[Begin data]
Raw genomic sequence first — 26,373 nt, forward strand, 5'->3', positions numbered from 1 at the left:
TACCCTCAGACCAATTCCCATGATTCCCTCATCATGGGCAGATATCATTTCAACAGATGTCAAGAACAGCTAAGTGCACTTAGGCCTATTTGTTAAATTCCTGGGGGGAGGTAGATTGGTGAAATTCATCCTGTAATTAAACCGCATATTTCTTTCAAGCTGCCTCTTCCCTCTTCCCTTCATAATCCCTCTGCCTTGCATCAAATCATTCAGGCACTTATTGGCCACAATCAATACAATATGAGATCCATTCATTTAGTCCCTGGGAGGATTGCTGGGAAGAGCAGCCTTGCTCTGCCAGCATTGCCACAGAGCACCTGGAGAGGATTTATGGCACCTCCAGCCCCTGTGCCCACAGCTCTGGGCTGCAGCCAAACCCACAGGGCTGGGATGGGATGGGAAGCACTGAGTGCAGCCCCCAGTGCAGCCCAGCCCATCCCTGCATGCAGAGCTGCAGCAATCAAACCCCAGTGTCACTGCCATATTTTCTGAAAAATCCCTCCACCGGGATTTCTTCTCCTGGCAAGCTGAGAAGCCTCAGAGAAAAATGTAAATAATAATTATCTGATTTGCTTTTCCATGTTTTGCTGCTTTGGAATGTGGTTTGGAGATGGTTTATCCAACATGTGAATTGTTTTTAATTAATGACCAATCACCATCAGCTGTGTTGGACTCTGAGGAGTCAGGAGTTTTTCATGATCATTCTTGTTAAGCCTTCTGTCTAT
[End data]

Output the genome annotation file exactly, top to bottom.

Raw genomic sequence first — 26,373 nt, forward strand, 5'->3', positions numbered from 1 at the left:
TACCCTCAGACCAATTCCCATGATTCCCTCATCATGGGCAGATATCATTTCAACAGATGTCAAGAACAGCTAAGTGCACTTAGGCCTATTTGTTAAATTCCTGGGGGGAGGTAGATTGGTGAAATTCATCCTGTAATTAAACCGCATATTTCTTTCAAGCTGCCTCTTCCCTCTTCCCTTCATAATCCCTCTGCCTTGCATCAAATCATTCAGGCACTTATTGGCCACAATCAATACAATATGAGATCCATTCATTTAGTCCCTGGGAGGATTGCTGGGAAGAGCAGCCTTGCTCTGCCAGCATTGCCACAGAGCACCTGGAGAGGATTTATGGCACCTCCAGCCCCTGTGCCCACAGCTCTGGGCTGCAGCCAAACCCACAGGGCTGGGATGGGATGGGAAGCACTGAGTGCAGCCCCCAGTGCAGCCCAGCCCATCCCTGCATGCAGAGCTGCAGCAATCAAACCCCAGTGTCACTGCCATATTTTCTGAAAAATCCCTCCACCGGGATTTCTTCTCCTGGCAAGCTGAGAAGCCTCAGAGAAAAATGTAAATAATAATTATCTGATTTGCTTTTCCATGTTTTGCTGCTTTGGAATGTGGTTTGGAGATGGTTTATCCAACATGTGAATTGTTTTTAATTAATGACCAATCACCATCAGCTGTGTTGGACTCTGAGGAGTCAGGAGTTTTTCATGATCATTCTTGTTAAGCCTTCTGTCTAT